IoT-enabled systems are becoming increasingly affordable within the industry.
It’s no secret the “Internet of Things,” or IoT, can greatly improve building automation systems.
As the industry emphasizes the need to understand the building IoT market, the Continental Automated Buildings Association (CABA) has taken a closer look at the major aspects of IoT related to commercial buildings.
Over the course of a year, CABA’s research showed that, while IoT is not a specific device or technology, it’s a conceptual framework driven by embedding connectivity and intelligence in a range of devices. Most industry defines IoT as a system of physical things embedded with sensors, software, and connectivity that can exchange data with other connected devices. An IoT device is one with some embedded connectivity that allows hardware to be linked to the Internet or tethered to an Internet-addressable device. Our market research projects that by 2025’s end, there will be roughly 70 billion IoT-connected devices.
The first stage of IoT evolution saw the birth of manifold connected and intelligent devices, with innovations developed for smartphones finding their way into the nascent IoT market. Now IoT is shifting from pure hardware connectivity toward collecting data from devices, due to continuing advances in sensor and storage technology. Such advances in connectivity and computing power means IoT-enabled systems are more affordable and available within the industry.
As an example, five years ago, property owners or managers of small standalone, 20,000-square-foot office buildings could not afford extensive digital direct control temperature systems with energy management features. Now, owners of smaller buildings can leverage enhanced control systems that are Internet-connected with minimal initial costs.
Our research shows owners of large commercial building portfolios are also incorporating IoT in exciting ways. Building automation systems can now leverage control functions that maximize system performance using mobile Internet data services, along with equipment that allows millions of data points to be stored and reviewed. In addition, powerful appliances, including wireless thermostat technology, can be interconnected, creating affordable options for building owners and managers to link to countless building controls through a specific property or throughout a wider property portfolio.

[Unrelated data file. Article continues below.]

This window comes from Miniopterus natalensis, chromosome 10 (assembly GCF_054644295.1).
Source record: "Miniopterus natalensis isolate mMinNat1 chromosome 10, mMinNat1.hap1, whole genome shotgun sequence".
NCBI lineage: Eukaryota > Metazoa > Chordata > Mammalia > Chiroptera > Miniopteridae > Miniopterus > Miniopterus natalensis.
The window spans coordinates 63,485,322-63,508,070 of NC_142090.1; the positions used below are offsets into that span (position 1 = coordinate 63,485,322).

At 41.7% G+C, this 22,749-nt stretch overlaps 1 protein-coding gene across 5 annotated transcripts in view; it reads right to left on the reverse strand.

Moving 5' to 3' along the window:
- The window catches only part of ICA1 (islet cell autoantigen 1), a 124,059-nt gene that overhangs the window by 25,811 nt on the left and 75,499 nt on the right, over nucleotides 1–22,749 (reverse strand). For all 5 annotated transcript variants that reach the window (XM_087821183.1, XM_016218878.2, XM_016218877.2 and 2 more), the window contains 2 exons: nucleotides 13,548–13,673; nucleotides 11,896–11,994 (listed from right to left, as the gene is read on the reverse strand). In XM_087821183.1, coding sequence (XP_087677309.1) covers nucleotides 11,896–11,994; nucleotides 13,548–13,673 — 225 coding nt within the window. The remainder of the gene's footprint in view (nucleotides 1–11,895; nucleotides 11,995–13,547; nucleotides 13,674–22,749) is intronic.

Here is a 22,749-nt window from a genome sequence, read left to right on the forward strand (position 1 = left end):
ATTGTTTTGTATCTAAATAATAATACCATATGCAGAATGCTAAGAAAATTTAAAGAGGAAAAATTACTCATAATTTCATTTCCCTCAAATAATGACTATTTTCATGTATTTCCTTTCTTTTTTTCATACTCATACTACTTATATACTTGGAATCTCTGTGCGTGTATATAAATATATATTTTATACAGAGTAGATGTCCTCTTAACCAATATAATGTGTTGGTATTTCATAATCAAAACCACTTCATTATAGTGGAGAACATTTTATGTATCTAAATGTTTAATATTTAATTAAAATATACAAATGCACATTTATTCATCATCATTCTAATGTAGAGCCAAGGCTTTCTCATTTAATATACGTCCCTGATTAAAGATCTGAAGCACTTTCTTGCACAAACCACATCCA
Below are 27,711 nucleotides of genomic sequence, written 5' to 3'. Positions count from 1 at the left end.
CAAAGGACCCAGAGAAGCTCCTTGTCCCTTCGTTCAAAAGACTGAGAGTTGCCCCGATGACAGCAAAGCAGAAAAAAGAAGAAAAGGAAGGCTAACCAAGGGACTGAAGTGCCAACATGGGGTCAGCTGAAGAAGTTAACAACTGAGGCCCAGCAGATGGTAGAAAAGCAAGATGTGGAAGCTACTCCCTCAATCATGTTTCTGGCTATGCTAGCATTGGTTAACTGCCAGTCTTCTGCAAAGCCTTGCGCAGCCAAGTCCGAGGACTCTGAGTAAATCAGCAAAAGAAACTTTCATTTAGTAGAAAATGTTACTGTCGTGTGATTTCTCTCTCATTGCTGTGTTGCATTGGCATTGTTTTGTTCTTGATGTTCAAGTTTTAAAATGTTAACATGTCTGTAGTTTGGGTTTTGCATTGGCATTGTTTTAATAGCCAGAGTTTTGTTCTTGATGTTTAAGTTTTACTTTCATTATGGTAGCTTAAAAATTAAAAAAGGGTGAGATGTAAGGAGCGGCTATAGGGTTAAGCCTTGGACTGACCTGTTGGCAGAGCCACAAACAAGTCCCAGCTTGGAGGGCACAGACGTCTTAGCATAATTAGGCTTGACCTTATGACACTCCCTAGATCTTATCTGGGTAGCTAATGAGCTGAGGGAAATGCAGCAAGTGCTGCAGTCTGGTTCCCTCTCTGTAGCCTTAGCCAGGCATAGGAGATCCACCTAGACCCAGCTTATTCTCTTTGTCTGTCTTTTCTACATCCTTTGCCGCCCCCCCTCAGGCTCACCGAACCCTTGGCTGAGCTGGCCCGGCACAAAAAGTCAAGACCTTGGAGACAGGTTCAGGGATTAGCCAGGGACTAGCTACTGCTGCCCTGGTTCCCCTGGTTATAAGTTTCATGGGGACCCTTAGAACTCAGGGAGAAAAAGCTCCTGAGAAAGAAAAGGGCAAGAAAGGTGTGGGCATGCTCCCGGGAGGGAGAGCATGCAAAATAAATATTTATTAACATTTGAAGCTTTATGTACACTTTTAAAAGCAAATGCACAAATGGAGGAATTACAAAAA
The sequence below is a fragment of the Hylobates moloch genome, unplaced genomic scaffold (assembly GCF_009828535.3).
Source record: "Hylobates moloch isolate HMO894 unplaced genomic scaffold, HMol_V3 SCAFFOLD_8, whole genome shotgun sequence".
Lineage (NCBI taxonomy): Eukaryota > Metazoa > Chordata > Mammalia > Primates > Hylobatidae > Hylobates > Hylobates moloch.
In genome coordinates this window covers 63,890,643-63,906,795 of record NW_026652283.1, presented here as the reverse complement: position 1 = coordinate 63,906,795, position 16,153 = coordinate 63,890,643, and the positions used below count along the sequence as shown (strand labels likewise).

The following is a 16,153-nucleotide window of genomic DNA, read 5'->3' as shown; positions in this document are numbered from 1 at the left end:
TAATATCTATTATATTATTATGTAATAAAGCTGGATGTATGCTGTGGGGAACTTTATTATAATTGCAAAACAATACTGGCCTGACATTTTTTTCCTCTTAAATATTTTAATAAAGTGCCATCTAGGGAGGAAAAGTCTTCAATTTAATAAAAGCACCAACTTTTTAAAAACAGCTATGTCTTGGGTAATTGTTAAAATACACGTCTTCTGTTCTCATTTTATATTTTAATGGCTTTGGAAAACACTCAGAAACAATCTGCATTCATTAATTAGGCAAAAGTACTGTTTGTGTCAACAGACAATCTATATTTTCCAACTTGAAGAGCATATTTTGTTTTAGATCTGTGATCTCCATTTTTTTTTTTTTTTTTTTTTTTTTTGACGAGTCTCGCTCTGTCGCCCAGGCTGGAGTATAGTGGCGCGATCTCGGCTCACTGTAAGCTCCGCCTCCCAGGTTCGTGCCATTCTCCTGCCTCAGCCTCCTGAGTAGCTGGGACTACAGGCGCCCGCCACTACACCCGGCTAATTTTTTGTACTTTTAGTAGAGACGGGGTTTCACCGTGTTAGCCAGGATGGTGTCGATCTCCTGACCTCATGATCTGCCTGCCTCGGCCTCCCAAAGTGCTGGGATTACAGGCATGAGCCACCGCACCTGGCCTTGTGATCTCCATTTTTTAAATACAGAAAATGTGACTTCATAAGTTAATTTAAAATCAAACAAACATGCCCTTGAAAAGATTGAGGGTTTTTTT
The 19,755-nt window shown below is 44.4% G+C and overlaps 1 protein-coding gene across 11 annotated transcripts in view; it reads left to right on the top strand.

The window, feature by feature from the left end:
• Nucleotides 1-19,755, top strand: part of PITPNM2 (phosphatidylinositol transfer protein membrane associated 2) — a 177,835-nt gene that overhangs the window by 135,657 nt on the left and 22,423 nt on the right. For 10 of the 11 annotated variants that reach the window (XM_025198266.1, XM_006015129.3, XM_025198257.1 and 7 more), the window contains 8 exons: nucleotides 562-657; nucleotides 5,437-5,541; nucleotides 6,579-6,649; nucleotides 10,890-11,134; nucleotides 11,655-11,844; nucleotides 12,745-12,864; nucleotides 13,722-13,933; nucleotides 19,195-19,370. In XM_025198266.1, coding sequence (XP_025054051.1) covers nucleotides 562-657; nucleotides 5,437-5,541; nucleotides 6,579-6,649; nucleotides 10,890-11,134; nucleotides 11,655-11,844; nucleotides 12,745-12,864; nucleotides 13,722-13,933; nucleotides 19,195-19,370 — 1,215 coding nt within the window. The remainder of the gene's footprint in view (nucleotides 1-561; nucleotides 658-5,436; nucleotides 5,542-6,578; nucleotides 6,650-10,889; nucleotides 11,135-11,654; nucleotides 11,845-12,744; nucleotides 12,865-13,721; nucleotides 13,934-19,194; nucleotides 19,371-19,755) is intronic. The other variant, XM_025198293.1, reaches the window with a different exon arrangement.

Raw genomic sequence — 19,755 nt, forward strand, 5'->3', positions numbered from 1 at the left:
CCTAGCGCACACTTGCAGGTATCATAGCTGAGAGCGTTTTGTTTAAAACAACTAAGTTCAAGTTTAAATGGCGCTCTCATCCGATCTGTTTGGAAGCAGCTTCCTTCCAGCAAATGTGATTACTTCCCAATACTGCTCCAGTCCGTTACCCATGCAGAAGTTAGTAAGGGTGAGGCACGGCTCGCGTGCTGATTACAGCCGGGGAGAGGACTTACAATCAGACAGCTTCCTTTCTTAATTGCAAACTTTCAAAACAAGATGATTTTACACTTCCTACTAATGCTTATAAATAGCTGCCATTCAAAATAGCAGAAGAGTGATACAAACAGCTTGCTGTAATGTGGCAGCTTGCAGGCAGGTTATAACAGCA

Having such smart technology in building automation equipment means equipment issues can be diagnosed before service technicians are required to be dispatched. Predictive maintenance through IoT systems will prevent possible equipment failure and associated downtime, thereby saving time and money.Through new IoT technology, property owners and managers can control building operations and respond to tenant requests from apps on their smart devices. One challenge our market research found, however, is regarding standards, open APIs, cybersecurity, and the cloud. These must be resolved to determine how to manage and access huge data sets and yield meaningful insights.
We project real value from IoT will amass in the years ahead, as mountains of data accessed from HVACR devices are examined. Our research affirms the value of IoT is expressed through practical applications like intelligent buildings, where previously isolated systems become functionality integrated, sharing data, and thereby providing wider benefits.
Ron Zimmer is president and CEO of CABA (Continental Automated Buildings Association). He is a certified association executive with more than 30 years of association management experience. He regularly makes presentations on integrated buildings and home/building automation at international industry events.